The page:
Despite a closure for public access, all is not lost for the 150-year-old Springfield House and Escott Hall. Following a committee of the whole meeting Monday evening, the Township of Leeds and the Thousand Islands and the Friends of the Springfield House Complex both say they are comfortable with where the issue is currently regarding the two buildings in the township. Last Thursday, the township released a long-awaited report that cited structural issues in its recommendation that council close public access to the two buildings located on County Road 2. The report also recommended that council direct staff to initiate the process for the consideration of declaring the two buildings surplus, a move that would allow the township to place the buildings on the market. However, township officials stressed they are a long way from placing the two buildings up for sale and it is not the goal of the township to sell the historical buildings. "We recognize the significance of the properties," said Stephen Donachey, the township's chief administrative officer. "This isn't going to be a consultation period that is very abbreviated… we want a fulsome discussion with the public." Most on council said it is not their preference to have the buildings put up for sale, but that time is of the essence to get something done with them due to their condition. Mayor Corinna Smith-Gatcke said the issue is at a critical period due to the condition of the buildings. "The conditions of the buildings are what they are today because everybody has sort of pushed this around and pushed it to the side," she said. Robert Burtch, chairman of the Friends of the Springfield House Complex committee, gave a presentation Monday before councillors discussed the matter. He says he is happy with the outcome of the meeting and thinks that the current mood of council is in favour of at least one of the buildings being saved. "We have to focus on what we can do now and if we've got the goodwill of the council with us, that's all we care about right now and we need to act on it," said Burtch. During his presentation, Burtch suggested to council that a historical engineer assess the buildings to get an accurate dollar figure on potential restoration costs. Smith-Gatcke said she is on board with having a more updated and historical assessment of the buildings. Along with the option to begin consideration of the buildings being surplus, the other two options presented to the committee were to repair the two buildings or close them for demolition. Nobody on the committee considered levelling the buildings, due in part to their historical nature. Springfield House was built in 1871 and is one of the oldest still-intact buildings in the township. Following restoration in the 1980s, the house served as the township public library until 2016. Both buildings have been given historical designations, which do limit potential outcomes and options for the township. Another limiting issue is the archives. The Escott Hall serves as the home for the archives of the township. Due to the nature of belongings in the archives, the space they can be kept in is limited. Further, the process for moving the archives would require experts and would not come cheap, said Burtch. Marshall Healey, Local Journalism Initiative Reporter, Brockville Recorder and Times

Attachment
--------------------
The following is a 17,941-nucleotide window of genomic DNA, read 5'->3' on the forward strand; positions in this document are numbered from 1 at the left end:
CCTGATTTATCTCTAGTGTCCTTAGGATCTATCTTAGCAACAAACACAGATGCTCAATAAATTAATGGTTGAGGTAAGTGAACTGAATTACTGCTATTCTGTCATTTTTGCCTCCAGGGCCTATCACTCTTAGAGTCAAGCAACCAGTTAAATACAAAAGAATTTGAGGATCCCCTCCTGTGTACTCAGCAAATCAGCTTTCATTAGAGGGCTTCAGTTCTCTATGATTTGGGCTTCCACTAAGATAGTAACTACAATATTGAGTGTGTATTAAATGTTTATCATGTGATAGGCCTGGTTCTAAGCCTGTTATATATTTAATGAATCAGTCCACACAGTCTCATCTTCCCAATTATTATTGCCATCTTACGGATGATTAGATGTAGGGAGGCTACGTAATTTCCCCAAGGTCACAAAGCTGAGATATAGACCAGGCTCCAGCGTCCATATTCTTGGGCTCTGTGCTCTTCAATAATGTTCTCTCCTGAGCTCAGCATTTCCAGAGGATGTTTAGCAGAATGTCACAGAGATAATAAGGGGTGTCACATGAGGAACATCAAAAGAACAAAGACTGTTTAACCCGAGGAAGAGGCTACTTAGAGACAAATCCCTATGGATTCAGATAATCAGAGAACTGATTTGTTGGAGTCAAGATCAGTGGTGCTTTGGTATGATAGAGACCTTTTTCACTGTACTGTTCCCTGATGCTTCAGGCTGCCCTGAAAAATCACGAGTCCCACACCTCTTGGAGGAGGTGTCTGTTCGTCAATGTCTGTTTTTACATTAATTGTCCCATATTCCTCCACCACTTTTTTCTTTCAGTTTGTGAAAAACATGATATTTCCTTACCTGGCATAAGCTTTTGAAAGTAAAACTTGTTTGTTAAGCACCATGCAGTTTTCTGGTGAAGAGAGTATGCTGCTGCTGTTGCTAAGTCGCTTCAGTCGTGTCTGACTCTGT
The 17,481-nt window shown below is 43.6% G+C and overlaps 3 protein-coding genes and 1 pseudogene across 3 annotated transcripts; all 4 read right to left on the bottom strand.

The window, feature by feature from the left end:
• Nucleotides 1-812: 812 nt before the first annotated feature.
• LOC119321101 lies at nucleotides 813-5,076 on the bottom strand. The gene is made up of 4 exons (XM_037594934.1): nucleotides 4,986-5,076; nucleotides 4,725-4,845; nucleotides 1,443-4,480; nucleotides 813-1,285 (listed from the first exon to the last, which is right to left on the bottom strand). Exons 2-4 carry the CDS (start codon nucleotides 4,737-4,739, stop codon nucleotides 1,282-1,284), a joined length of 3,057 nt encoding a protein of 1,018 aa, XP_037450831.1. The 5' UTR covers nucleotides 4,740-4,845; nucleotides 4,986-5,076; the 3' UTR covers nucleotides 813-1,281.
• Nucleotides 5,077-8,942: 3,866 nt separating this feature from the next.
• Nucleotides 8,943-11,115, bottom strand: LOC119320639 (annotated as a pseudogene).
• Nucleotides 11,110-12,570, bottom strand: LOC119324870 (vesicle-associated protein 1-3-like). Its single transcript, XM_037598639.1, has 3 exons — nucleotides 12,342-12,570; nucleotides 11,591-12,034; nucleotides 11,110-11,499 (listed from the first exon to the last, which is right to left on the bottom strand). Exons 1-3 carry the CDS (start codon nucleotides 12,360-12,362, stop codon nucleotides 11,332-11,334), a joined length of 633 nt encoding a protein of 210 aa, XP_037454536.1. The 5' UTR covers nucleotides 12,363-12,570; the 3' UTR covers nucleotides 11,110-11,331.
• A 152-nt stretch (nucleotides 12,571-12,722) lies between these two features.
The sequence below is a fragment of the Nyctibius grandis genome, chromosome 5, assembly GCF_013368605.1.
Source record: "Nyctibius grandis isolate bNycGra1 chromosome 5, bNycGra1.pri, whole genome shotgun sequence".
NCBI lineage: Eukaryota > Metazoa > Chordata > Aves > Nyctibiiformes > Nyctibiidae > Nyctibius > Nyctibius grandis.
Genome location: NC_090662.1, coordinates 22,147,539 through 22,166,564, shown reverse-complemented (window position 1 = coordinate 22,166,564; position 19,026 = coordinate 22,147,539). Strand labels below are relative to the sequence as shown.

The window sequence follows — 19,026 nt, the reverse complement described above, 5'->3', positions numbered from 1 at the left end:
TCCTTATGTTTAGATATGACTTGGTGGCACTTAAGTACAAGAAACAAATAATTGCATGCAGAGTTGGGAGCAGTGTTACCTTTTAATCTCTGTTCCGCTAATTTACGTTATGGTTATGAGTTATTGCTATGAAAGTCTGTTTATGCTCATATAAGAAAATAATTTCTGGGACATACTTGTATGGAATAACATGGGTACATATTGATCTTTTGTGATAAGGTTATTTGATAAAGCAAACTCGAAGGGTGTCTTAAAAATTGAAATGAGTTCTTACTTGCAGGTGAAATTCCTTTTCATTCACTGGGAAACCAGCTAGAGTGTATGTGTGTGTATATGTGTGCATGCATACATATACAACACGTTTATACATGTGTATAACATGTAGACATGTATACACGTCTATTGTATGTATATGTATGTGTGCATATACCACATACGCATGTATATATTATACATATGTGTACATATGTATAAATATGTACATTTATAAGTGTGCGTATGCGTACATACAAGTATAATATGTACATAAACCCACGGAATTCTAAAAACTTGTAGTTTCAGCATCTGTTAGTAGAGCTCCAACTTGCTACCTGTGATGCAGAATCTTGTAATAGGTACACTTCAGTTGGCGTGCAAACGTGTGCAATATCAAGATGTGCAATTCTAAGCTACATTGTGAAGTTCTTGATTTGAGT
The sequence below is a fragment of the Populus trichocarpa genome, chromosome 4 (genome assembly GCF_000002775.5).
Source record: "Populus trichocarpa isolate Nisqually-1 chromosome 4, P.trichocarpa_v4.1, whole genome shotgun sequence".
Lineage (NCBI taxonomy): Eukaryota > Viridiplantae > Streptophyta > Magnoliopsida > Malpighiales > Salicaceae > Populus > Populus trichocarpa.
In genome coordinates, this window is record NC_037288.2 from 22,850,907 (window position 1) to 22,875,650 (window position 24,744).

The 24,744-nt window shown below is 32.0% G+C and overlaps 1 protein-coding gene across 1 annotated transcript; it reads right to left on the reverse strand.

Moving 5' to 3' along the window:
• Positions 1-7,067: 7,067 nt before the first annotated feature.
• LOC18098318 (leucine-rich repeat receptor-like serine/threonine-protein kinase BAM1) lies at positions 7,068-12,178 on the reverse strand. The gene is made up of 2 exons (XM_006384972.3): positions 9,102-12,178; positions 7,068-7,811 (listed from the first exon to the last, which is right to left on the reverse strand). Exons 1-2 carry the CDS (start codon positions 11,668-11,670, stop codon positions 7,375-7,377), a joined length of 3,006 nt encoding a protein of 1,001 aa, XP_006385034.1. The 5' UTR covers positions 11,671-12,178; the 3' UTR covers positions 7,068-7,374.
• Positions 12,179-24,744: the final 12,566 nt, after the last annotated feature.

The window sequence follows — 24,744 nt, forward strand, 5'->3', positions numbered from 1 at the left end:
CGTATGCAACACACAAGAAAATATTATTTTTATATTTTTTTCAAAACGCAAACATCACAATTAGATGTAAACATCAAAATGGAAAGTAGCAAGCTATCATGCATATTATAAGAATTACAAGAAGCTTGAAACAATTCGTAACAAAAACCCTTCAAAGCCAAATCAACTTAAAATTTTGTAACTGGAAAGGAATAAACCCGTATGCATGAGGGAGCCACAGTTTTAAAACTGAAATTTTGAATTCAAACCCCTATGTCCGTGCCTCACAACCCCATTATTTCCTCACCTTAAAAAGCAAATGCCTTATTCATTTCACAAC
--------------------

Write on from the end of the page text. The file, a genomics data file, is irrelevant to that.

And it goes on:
BOSTON — Jayson Tatum had 27 points and 12 rebounds and the Boston Celtics won their fourth straight game, outlasting the short-handed Toronto Raptors 132-125 on Thursday night. Jaylen Brown added 21 points and seven rebounds, and Kemba Walker finished with 15 points. Toronto, which played without starters Pascal Siakam, Fred VanVleet and OG Anunoby, along with Malachi Flynn and Patrick McCaw as they remained in the health and safety protocols, has lost four of five. Coach Nick Nurse and several members of his staff were also in the protocols, leaving the coaching duties to assistant Sergio Scariolo. The Raptors hit 21 3-pointers and led early before being outscored 35-22 in the third quarter. Chris Boucher led Toronto with 30 points. Norman Powell finished with 25 points and Terence Davis added 22. After trailing for most of the first half, the Celtics outscored the Raptors 35-22 in the third quarter to take an 101-92 lead. It grew as high as 121-109 in the fourth before a 10-1 run by Toronto cut it to 122-119. But a free throw by Brown, step-back jumper by Tatum and runner by Jeff Teague gave Boston back a cushion and it was able to close it out at the line. Being short-handed didn’t stop the Raptors from starting fast. They got 21 first-half points from Powell and connected on 11 3-pointers to take a 70-66 lead into halftime. The Celtics had eight 3s and shot 58% (23 of 40) from the field in the opening 24 minutes. They also had nine turnovers, leading to 10 Toronto points. Boston trailed by as many as nine before outscoring Toronto 19-14 to end the half. The run included some nice defensive plays, including a block by Robert Williams on Kyle Lowry that started a fast break and ended with Williams on the receiving end of an alley-oop from Walker. TIP-INS Raptors: Had six 3-pointers in the first quarter. … Rookie Jalen Harris rejoined the team’s G-League affiliate, Raptors 905, to participate in the playoffs. Celtics: Had 51 bench points. … Finished with 16 turnovers. … Had six turnovers in the first quarter. UP NEXT Raptors: Open the second half of their schedule March 11 against Atlanta. Celtics: Visit Brooklyn on March 11. ___ More AP NBA: https://apnews.com/NBA and https://twitter.com/AP_Sports Kyle Hightower, The Associated Press